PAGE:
Entrepreneur? What the hell is that?

Earl R Smith II, PhD


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Last week I could not even spell entrepreneur now I are one!

One of the traps that self-identified entrepreneurs find themselves in comes as a result of a combination of a misunderstanding of the word entrepreneur and a lack of self-knowledge. I’d like to focus on each in turn.

Entrepreneur: I have found that the word has been so stretched as to be almost meaningless. Let’s start with the dictionary definition:

a person who organizes and operates a business or businesses, taking on greater than normal financial risks in order to do so.

That sounds pretty straightforward. But here’s the rub. What does ‘business or businesses’ mean? To some, those words mean a rapidly growing company that employees a growing work force and has a substantial and growing stream of revenue. To others it means a fast food franchise of a private consulting practice. I think you will agree that the two meanings create a very different definition of entrepreneur and the list of who is an entrepreneur.

So here is a list of professions. Which one do you think qualify as entrepreneurs?

  • An individual who develops a product or service, builds a team, assembles financing and manages a rapidly growing company
  • A consultant who sells social media services
  • A used car salesman
  • A self-help guru who sells books and seminars
  • A televangelist selling miracles in exchange for contributions
  • A scammer who sells fake followers on Twitter
  • A doctor, lawyer, accountant or hypnotist who is selling expertise
  • A con man selling dreams to elderly women

Well, it’s a pretty extensive list and surely could be expanded but I think it will do to make my point. Words either mean something or they mean nothing at all. To quote Lotfi Zadeh, the father of complexity theory, “When all you have is a hammer, everything begins to look like a nail.” To put it another way:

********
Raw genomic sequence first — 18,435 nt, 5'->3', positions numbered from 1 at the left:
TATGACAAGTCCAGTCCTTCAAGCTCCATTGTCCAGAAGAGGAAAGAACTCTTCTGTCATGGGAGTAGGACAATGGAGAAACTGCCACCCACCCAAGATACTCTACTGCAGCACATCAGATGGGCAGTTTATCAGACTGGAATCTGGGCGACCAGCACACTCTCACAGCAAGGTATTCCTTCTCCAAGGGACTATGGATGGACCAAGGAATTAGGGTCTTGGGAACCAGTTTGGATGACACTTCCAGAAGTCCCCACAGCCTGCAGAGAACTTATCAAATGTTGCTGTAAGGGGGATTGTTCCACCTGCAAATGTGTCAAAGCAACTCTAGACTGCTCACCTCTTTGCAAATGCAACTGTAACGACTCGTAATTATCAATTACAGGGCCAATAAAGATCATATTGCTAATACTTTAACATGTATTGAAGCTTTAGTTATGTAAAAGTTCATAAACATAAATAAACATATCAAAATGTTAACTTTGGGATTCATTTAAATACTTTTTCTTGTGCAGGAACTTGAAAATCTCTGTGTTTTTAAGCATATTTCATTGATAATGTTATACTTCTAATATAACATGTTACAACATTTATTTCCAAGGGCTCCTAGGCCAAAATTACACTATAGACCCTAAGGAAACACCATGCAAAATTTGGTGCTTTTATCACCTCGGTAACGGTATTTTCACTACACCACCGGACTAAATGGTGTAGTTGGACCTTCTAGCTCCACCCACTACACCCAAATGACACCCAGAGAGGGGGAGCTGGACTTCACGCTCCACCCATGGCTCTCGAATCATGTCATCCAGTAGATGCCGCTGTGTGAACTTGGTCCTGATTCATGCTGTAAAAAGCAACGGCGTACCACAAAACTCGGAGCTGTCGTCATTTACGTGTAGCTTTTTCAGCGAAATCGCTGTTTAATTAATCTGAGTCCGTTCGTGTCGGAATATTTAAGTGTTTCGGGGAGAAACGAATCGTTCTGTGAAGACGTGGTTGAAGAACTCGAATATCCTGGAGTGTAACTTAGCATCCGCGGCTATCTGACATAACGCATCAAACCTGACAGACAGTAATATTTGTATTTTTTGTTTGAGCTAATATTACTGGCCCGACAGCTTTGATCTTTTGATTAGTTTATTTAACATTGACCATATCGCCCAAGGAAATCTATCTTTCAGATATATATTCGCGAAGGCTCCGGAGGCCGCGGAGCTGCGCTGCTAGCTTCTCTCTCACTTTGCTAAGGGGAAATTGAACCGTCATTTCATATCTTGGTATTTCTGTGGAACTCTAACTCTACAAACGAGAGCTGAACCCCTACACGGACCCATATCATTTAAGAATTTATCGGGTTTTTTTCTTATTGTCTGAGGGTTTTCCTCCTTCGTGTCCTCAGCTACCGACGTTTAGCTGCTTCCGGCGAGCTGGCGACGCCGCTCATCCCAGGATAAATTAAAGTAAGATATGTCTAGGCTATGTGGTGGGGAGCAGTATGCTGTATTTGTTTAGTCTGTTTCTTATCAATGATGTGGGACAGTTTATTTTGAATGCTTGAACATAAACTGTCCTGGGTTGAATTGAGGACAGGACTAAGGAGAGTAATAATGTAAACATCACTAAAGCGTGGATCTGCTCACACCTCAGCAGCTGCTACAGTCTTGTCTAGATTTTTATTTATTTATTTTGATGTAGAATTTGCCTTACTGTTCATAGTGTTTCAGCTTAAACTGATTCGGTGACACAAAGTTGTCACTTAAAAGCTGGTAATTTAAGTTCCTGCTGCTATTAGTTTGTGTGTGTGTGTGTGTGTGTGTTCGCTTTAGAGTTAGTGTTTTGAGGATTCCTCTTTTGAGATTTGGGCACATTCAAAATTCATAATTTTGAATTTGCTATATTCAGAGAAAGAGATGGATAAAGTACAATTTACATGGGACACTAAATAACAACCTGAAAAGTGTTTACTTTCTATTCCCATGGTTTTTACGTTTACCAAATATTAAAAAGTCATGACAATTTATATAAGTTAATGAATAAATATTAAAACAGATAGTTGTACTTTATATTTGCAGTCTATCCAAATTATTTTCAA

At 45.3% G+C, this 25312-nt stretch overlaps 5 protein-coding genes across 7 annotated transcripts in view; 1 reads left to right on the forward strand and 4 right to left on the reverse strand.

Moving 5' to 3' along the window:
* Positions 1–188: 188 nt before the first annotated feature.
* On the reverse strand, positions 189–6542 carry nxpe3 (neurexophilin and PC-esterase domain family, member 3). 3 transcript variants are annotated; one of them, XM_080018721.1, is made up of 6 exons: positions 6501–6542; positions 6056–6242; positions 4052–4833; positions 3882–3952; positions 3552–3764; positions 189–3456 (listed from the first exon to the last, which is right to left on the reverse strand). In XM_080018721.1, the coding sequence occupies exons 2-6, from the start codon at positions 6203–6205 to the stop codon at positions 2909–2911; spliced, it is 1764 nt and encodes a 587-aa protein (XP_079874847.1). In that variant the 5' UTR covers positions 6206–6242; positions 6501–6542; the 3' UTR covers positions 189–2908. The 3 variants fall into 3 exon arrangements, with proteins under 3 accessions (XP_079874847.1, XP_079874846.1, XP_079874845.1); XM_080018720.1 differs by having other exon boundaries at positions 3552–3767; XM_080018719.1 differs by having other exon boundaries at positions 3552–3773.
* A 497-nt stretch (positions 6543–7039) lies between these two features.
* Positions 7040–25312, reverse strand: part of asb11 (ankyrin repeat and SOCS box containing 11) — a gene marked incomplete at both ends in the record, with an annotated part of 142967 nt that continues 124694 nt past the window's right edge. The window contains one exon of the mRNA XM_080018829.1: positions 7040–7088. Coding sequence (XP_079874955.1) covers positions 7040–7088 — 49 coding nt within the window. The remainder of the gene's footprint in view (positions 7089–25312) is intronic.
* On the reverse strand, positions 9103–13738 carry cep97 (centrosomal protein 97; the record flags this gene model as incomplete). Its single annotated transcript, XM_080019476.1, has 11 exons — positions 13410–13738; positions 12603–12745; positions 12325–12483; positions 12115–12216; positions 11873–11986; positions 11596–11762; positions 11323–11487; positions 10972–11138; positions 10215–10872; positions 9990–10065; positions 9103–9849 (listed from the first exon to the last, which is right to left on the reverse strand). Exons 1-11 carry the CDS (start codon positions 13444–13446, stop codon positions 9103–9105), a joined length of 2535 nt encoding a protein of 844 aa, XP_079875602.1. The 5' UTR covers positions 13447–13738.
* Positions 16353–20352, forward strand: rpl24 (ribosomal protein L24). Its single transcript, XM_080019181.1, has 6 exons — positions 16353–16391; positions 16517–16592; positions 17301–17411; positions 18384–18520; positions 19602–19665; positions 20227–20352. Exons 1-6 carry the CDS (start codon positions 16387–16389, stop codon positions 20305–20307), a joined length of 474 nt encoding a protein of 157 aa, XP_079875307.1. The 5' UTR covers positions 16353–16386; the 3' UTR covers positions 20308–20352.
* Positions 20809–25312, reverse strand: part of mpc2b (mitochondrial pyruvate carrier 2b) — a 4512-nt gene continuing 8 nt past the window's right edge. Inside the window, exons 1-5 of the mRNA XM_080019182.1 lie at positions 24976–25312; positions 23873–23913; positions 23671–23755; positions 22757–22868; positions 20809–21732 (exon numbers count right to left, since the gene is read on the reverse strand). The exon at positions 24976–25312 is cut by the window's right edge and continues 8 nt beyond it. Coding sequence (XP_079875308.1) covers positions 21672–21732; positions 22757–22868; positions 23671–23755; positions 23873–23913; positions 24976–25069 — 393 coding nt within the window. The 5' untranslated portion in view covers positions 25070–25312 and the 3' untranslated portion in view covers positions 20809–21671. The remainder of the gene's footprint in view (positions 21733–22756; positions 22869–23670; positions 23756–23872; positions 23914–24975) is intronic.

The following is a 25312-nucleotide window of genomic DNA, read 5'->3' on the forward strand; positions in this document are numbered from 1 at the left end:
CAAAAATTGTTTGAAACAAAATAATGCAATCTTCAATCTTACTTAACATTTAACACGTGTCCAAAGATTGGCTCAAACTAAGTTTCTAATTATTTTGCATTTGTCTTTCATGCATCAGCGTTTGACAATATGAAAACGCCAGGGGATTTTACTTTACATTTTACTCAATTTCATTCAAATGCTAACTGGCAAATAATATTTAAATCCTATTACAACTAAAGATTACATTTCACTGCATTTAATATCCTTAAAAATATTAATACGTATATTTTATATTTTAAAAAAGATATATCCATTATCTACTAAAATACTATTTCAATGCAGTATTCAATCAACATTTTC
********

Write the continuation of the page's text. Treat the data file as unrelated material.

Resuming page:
“If you mangle words to fit who you think you are; every word begins to ‘fit’ who you are.”

There are some people who are either faintly or grossly antisocial. They can’t work in organizations because eventually they piss their co-workers off. As a result, they lead a relatively lonely life as a ‘consultant’. It is so easy for these people to claim the relatively positive description of entrepreneur. It sounds so bohemian! But as an old friend used to say,

“We can widen your mouth, cut off your legs and paint you blue but that won’t make you a mailbox.”

My point here is that people tend to choose value loaded words to describe themselves even if it means mangling the words beyond recognition. I encounter this behavior frequently during my mentoring engagements.

So What’s the Problem? The first problem is that there is often a very wide gap between the manufactured self-image which is encrusted with these mangled words and the real person at the core of this manufactured mess. People will go through life telling themselves and all who will listen that they are an entrepreneur. But when the listener digs a little deeper, their understanding begins to be at odds with that of the ‘entrepreneur’.

The second problem is that such a manufactured mess virtually guarantees that self-knowledge will be virtually impossible to attain. People who use mangled words to describe who they are not only do not understand the meaning of the words – they also lack the brave self-understanding that is necessary to achieve self-knowledge. A contract between two approaches to self-knowledge might help.

Christians believe that the contents of an old book tell them who they are. Self-knowledge is of little use or no use because knowledge of what’s in the book is sufficient. By studying the book and abiding by its strictures, one becomes a ‘good person’. So the journey to self-knowledge is one of going outside yourself and into the book.

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